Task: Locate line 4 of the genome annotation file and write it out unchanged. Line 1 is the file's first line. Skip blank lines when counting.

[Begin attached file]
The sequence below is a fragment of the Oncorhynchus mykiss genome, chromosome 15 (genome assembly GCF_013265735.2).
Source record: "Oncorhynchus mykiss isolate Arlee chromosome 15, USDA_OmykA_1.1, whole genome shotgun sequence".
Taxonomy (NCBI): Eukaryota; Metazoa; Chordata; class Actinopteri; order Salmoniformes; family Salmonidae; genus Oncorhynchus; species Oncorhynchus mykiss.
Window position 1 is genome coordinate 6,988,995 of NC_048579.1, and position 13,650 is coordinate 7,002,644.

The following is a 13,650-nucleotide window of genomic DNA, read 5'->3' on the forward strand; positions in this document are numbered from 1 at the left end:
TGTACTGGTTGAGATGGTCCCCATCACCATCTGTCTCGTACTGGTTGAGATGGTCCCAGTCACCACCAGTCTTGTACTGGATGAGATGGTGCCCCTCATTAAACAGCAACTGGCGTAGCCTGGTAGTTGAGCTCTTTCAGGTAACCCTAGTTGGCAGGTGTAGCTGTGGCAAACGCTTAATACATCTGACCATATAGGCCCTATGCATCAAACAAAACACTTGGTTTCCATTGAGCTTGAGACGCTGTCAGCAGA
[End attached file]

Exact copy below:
Window position 1 is genome coordinate 6,988,995 of NC_048579.1, and position 13,650 is coordinate 7,002,644.